The human body is so complex, with each year we have a better understanding of it's many mysteries. The 21st century has been no different and researchers have made amazing new discoveries about the body!
It has long been thought that the appendix was useless, having lost its functions millions of years ago, but according to researchers at Duke University Medical Center, the appendix is very useful for the bacteria in your digestive system. They found that the appendix acts as a “safe house” for good bacteria, allowing you to reboot your gut following a bout of gastrointestinal illness.
One of the most convincing pieces of evidence comes from a 2012 study, which found that patients without an appendix were four times more likely to have a recurrence of Clostridium difficile colitis (C.diff)
Researchers at Midwestern University gathered data on the presence or absence of the appendix on 533 mammal species over the past 11.244 million years. They found that once the organ appeared, it almost never disappears, leading researchers to reject the hypothesis that the appendix is a vestigial organ (an organ that has lost it’s function over time.)
The microbes in your gut will affect whether you develop gut diseases like infectious colitis or inflammatory bowel disease, but a growing body of research suggests that gut bacteria may influence much more than just digestion.
Studies have found that obese people have less diversity in their gut flora and increases or decreases in certain groups of bacteria have been linked to obesity. In 2013, a Washington University study of twins, where one was lean and the other obese, was conducted. When gut bacteria from the twins were introduced to mice, the ones with the obese bacteria put on weight, while the lean bacteria mice stayed lean.
One study found that approximately 90% of the body’s serotonin is made in the digestive tract. Cultivated by certain bacteria in the gut, a lack of this peripheral serotonin could affect mental health.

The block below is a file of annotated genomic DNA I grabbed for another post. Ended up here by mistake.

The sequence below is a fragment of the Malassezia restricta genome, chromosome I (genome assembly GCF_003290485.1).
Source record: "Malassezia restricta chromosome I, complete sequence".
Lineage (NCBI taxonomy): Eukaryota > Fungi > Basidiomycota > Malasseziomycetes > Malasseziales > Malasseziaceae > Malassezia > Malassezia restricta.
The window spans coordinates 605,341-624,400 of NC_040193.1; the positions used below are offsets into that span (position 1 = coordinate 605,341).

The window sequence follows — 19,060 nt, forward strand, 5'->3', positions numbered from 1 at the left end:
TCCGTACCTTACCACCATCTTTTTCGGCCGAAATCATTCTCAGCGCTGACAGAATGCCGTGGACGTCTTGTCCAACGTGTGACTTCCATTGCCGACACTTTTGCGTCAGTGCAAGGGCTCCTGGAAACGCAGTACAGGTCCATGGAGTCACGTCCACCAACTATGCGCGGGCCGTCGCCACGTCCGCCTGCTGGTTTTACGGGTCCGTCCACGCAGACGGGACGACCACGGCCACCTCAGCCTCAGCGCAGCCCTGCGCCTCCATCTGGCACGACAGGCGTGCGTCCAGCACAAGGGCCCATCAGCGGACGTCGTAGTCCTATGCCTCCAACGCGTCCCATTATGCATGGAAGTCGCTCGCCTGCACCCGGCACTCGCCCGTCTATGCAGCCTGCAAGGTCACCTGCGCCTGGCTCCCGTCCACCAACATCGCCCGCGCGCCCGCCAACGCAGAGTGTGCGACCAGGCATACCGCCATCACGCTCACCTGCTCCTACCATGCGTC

Other studies suggest that the health of your gut bacteria may affect brain function, depression, anxiety, cardiovascular disease, osteoporosis and cancer.
New Knee ligament
In 2013 two knee surgeons in Belgium announced they had found a new ligament in the knee. Positioned at the front portion on the outside of the knee, they named it the anterolateral ligament (ALL). While some surgeons had noted that a ligament seemed to exist there, no one named or systematically studied it. In 1879, French surgeon Paul Segoned first observed that in addition to the four structural knee ligaments, other ligaments must exist or the knee would not be stable. During dissection he noticed a “pearly, resistant fibrous band” originating on the outside, front part of the thighbone and continuing to the shinbone. He believed that this was the stabilizer ligament preventing the knee from collapsing inwards. However, he never named it and its existence was either ignored or forgotten.
The presence of this band could help better understand and treat the most common sports injury worldwide - the anterior cruciate ligament (ACL) tear.
A New Layer in the Eye
Professor Harminder Dua discovered a new layer in the human eye. Named the “Dua’s Layer", it is located in the back of the cornea between the corneal stroma and the Descemet’s membrane. Measuring only 15 microns thick, it’s an extremely strong layer that is impervious to air. The discovery means that ophthalmology textbooks will have to be re-written.
Previously thought to consist of fragmented and disparate structures, in 2012 scientists found that it is one continuous organ.
Known as the mesentery, it spans the length of the upper small intestine to the end of the large bowel. The mesentery attaches your intestine to the wall of your abdomen, keeping everything in place. Leonardo da Vinci first depicted it as one continuous organ and it remained that way until 1885, when Sir Frederick Treves presented findings stating that the mesentery was fragmented among the small and large intestine. While its specific function is still unknown, recognizing it as it’s own organ could lead to new discoveries about its role in abdominal diseases.
I've been a Licensed Massage Therapist since 2006. In my free time I enjoy hiking with my husband and dog. I also have a passion for cooking, baking and gardening.